While some of their conclusions may be specific to agronomics and to the French institutional setting, the point that public laboratories are heterogeneous in terms of assets, expertise, and activities seems likely to be quite general. Further, the finding that some public laboratories apply specialized expertise to some specific, long-term problems for industry may well be a leading indicator of the role that will be played by (former) US defense laboratories.

This conclusion is consistent with Nelson (1982b, p. 453), who emphasizes the importance of the presence or absence of a government procurement interest in designing a program of public support for private innovation.

In the same vein, Ham and Mowery (1998), who present five cases studies of Cooperative Research and Development Contracts (CRADAs) between private firms and the Lawrence Livermore National Laboratory, conclude that the most successful joint efforts are those that "draw on the historic missions and capabilities of the laboratories" and that "defense laboratories are poorly suited to that task of civilian technology development in areas not directly linked to their historic missions."[24] They also highlight the importance of the "generic" benefits derived by private firms from Cooperative R&D Agreements with Lawrence Livermore National Laboratory (Ham and Mowery, 1998, p. 663): "design principles, engineering techniques, testing methods" (surely, a kind of spillover contributing to absorptive capacity). What private firms pay under such contracts, and the value of the inputs they commit, may be one measure of what they expect the output to be worth. But to the extent that the benefits are generic, it will be a lower bound of the social benefit.

Another noteworthy result of the Joly and Mangematin study appears in their account (1996, pp. 917-8) of interviews with the director of research at INRA, who expressed disappointment with his experience that the information flows in public-private contracts were all one way, from the public to the private sector. They comment that this "shows that co-operative research is not synonymous with a process of combined learning." It is common in theoretical models to assume the innovation spillovers are complete within R&D joint ventures, and this interview evidence suggests that other specifications may be appropriate.

Jaffe et al. (1998) examine patenting practices of US Federal laboratories, and patenting and citation practices of the NASA-Lewis Research Center. Although they interpret their findings as confirming that patent citations are a valid index of the importance of the innovation covered by the cited patent, they also find that (1998, p. 196) "approximately one-fifth...of citations are cases where neither the technology nor the application is clearly related to the cited patent...apparently spurious citations" and that (p. 198) "citations are clearly a noisy indicator of spillovers." The conclusion that counts of patent citations are a valid but noisy indicator—whether of importance of the innovation cited or of spillovers—is not necessarily comforting from the point of view of using patent citations to evaluate the impact of an innovation or of a program to support innovation.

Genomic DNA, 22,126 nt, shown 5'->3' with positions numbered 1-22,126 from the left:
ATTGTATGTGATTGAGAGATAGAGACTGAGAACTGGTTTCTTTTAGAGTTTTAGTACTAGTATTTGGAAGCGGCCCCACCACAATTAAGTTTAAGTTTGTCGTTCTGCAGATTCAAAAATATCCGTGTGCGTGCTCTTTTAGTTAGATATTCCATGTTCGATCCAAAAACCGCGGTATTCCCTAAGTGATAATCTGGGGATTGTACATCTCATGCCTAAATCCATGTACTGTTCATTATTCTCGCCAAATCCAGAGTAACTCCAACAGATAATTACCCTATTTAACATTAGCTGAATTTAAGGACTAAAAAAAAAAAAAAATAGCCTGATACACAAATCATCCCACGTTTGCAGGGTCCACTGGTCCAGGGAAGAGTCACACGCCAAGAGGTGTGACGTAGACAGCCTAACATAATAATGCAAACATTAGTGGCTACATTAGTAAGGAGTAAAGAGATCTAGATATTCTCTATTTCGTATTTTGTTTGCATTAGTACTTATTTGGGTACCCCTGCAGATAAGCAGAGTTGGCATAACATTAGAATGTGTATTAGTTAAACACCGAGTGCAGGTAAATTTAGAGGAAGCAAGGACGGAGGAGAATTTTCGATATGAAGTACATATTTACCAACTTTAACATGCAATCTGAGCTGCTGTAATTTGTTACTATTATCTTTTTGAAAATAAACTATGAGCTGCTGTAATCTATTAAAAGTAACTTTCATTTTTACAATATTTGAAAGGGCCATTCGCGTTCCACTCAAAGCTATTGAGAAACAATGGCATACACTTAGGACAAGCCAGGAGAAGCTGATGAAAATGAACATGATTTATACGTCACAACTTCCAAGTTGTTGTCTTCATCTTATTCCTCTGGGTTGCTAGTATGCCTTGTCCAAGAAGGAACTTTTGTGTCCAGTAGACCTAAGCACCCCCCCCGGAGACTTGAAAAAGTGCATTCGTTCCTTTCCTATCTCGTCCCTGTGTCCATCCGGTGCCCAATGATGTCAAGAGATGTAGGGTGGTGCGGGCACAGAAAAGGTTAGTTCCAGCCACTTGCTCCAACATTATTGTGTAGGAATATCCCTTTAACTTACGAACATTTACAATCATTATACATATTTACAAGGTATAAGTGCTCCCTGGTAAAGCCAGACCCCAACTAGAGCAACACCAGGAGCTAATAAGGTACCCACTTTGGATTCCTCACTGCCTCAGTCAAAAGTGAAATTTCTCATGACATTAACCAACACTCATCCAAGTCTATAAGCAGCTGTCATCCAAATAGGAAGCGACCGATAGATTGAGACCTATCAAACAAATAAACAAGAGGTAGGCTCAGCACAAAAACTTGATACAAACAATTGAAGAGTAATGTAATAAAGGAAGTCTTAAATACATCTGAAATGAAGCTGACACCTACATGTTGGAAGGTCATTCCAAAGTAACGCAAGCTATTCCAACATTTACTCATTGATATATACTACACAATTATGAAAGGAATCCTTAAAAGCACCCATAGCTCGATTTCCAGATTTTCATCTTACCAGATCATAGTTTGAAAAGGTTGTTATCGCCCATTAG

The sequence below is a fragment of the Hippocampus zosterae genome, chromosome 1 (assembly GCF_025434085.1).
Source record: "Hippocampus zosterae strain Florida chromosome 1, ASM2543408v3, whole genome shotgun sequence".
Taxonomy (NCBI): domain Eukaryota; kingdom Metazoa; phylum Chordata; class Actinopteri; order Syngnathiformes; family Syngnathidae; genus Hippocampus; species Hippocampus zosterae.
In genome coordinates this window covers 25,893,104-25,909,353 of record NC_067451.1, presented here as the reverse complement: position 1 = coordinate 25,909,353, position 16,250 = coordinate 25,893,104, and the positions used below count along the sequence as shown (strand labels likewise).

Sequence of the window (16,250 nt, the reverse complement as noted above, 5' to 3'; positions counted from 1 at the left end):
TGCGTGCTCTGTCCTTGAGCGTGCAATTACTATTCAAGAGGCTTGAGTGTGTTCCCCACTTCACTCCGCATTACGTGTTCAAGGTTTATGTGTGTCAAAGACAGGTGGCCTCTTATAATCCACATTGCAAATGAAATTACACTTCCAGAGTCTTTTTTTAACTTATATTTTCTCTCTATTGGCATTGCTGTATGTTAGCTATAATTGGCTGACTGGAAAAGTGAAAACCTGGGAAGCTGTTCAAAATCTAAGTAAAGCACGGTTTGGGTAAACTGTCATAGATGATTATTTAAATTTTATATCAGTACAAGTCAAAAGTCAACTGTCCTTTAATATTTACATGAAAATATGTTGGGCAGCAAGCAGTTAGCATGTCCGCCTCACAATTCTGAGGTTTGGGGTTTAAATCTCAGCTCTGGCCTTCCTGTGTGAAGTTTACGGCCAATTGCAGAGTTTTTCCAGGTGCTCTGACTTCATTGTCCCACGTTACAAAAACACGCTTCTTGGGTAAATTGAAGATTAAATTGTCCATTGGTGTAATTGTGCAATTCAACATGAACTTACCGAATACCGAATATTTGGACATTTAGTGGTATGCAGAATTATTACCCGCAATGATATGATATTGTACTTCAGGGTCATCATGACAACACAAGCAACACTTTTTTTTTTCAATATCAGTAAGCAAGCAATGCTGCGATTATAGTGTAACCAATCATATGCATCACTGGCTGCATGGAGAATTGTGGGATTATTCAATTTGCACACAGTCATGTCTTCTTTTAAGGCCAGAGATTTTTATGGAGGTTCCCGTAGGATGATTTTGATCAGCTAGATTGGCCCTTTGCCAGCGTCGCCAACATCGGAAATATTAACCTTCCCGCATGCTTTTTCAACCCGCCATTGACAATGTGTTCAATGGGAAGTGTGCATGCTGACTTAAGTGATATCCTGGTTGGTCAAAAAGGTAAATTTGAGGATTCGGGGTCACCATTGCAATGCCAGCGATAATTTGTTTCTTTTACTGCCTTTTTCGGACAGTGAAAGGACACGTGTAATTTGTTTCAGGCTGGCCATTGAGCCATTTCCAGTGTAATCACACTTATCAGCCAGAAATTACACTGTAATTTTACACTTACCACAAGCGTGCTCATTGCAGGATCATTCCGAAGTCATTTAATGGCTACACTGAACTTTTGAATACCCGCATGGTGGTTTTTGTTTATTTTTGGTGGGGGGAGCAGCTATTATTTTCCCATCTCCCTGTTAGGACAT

Leyden and Link (1999) discuss the empirical regularity that cooperative R&D projects that include public laboratories tend to be larger, all else equal, than those that do not. They point out that public laboratory participation in a joint R&D project most likely reduces the ability of private participants to appropriate profits flowing from successful innovation[25] but may also reduce the cost (to private participants) of monitoring the R&D efforts of participating firms. If a joint R&D effort includes a large number of partners, any incremental reduction in appropriability is likely to be small, while the reduction monitoring costs remains as a private benefit to the participating firms. To the extent that such a reduction in monitoring cost enables joint R&D that would not otherwise take place, or makes such joint R&D as does take place more effective, there is a public benefit as well. The social benefit due to this type of reduction in transaction cost is unlikely to be caught by traditional measures of innovative output.

IV. Government Support for Private R&D top

Lichtenberg (1987) criticizes econometric studies of the impact of direct Federal funding of R&D on private R&D spending that ignore differences in the composition of demand across industries. Since much private-sector R&D spending is aimed at satisfying government demand, industries that benefit from substantial government demand will conduct substantial R&D to satisfy that demand and also tend to receive greater-than-average government support for R&D. Ignoring demand variations (and simultaneous causality) tends to bias upward the estimated impact of private on public spending.

This point is correct in principle. It is not clear how important it is in practice. Using a sample of Federal Trade Commission line-of-business data, Lunn and Martin (1986) find that a greater share of industry sales to the Federal government lowers privately financed R&D spending per dollar of sales, while a greater share of industry sales to state and local governments increases it. Both effects are especially pronounced for a subsample of high-technology industries.

Cohen (1994, p. 162) makes a point about the impact of government demand on government-supported R&D that is perhaps more relevant to the question of program evaluation. In sectors where the public sector is a significant consumer, it can virtually guarantee the commercial success of sponsored projects by its purchasing decisions. In such sectors, commercial success is a weak indicator of program effectiveness.